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Strother v. Commissioner of Social Security

September 25, 2009


The opinion of the court was delivered by: Craig M. Kellison United States Magistrate Judge


Plaintiff, who is proceeding with retained counsel, brings this action for judicial review of a final decision of the Commissioner of Social Security under 42 U.S.C. § 405(g). Pursuant to the written consent of all parties, this case is before the undersigned as the presiding judge for all purposes, including entry of final judgment. See 28 U.S.C. § 636(c). Pending before the court are plaintiff's motion for summary judgment (Doc. 14) and defendant's cross-motion for summary judgment (Doc. 15).


Plaintiff applied for social security benefits on December 28, 2005.*fn1 In the application, plaintiff claims that disability began on January 1, 2002. In her motion for summary judgment, plaintiff claims that disability is caused by a combination of psychotic disorder, schizophrenia, borderline intellectual functioning, mild psychosocial stressors, mood disorder, personality disorder, major depressive disorder, heart murmur, knee spasms, right knee osteoarthritis, and hypercholesterolemia. Plaintiff's claim was initially denied. Following denial of reconsideration, plaintiff requested an administrative hearing, which was held on June 4, 2007, before Administrative Law Judge ("ALJ") Sandra K. Rogers. In an October 26, 2007, decision, the ALJ concluded that plaintiff is not disabled based on the following relevant findings:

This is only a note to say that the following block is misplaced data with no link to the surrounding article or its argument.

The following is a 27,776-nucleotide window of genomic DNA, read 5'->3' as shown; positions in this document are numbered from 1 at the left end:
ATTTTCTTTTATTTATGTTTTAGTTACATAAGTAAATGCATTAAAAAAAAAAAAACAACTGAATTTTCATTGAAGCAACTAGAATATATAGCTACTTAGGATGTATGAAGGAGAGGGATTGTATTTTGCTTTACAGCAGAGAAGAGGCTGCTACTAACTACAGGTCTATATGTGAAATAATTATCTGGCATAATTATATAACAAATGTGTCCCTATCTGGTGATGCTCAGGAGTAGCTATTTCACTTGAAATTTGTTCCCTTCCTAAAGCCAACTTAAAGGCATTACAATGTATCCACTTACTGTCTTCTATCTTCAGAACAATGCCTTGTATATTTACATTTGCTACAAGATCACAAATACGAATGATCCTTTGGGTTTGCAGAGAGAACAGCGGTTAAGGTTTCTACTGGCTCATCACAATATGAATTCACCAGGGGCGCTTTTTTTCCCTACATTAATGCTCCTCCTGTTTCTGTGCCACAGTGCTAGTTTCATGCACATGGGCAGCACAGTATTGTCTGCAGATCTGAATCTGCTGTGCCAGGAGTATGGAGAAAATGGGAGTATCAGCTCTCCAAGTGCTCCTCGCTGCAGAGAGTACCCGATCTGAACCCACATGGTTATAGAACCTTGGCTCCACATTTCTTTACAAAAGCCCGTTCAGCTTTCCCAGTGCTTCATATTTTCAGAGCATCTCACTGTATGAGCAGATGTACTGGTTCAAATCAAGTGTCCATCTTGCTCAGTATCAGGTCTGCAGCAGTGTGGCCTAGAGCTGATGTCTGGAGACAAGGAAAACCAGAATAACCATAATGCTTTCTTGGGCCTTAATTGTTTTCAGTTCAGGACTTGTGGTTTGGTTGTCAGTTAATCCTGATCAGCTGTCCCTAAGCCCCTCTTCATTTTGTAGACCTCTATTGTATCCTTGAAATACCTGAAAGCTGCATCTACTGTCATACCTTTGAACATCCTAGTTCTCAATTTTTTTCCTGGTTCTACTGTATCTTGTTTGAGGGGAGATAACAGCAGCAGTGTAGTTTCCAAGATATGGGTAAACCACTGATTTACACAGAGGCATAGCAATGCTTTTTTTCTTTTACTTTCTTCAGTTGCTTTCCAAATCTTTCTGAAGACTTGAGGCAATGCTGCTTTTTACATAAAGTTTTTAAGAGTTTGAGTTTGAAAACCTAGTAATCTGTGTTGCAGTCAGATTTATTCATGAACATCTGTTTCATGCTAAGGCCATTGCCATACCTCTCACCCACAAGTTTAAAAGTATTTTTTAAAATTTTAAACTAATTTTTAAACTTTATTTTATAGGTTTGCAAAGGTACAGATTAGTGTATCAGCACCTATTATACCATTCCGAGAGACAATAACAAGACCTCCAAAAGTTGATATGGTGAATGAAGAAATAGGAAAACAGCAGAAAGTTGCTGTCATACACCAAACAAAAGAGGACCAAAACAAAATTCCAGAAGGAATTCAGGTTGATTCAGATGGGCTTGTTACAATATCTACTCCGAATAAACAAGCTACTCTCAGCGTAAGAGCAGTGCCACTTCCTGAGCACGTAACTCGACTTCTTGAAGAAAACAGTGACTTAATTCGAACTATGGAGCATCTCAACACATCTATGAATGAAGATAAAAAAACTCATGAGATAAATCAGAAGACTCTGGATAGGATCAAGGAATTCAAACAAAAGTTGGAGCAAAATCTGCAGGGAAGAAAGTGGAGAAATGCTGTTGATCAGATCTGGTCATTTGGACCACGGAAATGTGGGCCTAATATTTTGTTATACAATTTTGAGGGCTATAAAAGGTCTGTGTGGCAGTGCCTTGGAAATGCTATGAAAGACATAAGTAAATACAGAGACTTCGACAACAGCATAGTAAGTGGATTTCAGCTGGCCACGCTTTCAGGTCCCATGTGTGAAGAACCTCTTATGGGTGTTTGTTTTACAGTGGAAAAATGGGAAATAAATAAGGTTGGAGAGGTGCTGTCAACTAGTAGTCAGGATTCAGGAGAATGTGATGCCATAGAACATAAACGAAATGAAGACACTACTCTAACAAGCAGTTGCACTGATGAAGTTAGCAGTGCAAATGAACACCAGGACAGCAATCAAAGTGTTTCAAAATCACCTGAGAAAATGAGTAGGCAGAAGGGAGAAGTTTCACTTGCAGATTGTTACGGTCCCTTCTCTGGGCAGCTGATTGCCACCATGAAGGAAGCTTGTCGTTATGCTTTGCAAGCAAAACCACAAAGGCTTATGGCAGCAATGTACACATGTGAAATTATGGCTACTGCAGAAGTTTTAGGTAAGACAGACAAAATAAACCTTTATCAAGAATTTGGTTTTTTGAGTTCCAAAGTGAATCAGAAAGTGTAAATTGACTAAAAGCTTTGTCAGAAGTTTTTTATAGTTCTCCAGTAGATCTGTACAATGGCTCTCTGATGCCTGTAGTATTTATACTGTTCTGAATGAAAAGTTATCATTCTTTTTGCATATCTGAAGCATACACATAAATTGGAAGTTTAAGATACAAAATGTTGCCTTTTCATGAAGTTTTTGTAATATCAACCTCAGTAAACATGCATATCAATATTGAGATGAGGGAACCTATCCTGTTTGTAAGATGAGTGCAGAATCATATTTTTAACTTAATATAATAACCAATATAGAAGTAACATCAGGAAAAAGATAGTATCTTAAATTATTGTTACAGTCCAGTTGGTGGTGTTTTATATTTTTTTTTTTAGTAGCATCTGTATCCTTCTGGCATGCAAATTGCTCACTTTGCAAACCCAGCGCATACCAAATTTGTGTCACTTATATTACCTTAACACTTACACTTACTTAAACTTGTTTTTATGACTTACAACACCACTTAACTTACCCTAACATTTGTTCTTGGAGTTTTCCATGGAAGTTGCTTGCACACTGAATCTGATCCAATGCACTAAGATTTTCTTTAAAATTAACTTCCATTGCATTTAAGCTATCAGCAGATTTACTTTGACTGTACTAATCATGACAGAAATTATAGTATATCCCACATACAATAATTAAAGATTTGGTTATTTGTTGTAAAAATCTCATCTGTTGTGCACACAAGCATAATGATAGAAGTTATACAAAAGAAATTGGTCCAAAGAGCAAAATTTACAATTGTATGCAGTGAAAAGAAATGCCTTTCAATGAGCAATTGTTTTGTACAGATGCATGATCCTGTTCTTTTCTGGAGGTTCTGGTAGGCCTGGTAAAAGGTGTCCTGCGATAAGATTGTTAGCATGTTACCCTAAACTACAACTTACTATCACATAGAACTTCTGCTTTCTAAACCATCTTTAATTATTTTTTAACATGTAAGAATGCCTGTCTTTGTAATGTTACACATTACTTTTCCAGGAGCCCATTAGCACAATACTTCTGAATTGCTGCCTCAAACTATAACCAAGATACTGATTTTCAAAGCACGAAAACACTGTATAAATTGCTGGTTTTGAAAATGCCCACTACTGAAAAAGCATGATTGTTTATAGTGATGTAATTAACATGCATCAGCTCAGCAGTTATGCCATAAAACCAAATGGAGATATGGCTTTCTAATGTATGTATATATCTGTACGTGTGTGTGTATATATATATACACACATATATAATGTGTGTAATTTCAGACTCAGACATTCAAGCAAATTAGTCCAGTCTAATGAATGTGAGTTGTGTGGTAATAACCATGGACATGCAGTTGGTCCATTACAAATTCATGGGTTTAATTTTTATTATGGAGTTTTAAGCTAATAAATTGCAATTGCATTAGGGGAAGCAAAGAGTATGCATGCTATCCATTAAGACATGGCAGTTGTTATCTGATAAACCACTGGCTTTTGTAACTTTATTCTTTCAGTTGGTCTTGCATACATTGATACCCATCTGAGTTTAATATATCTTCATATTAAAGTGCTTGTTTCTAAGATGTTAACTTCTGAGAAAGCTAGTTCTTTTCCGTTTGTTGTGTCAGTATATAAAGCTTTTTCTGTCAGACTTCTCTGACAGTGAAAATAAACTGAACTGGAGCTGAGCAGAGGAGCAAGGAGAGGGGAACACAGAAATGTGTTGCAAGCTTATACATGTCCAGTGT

1. Plaintiff has the following severe impairments: mood disorder and personality disorder;

2. Plaintiff's severe impairments do not meet or medically equal any impairment set forth in the Listing of Impairments;

3. Plaintiff retains the residual functional capacity to perform the full range of work at all exertional levels but with the following non-exertional limitations: plaintiff is limited in her ability to respond appropriately to others and should have limited public contact; plaintiff has some limitation in her ability to maintain a schedule and attendance; and plaintiff has some limitation in her ability to respond appropriately to changes in the work setting;

4. Plaintiff maintains sufficient ability to behave appropriately in a vocational setting; and

5. Considering plaintiff's age, education, work experience, residual functional capacity, and in light of testimony from a vocational expert, there are a significant number of jobs which exist in the national economy that plaintiff can perform.

After the Appeals Council declined review on February 5, 2008, this appeal followed.


The certified administrative record ("CAR") contains the following evidence, summarized chronologically below:*fn2

March 24, 2004 -- Plaintiff was interviewed at the Parole Outpatient Clinic while serving a period of parole following her release from state prison in May 2003. (CAR 110-12). The report of this interview reflects the following psychiatric history: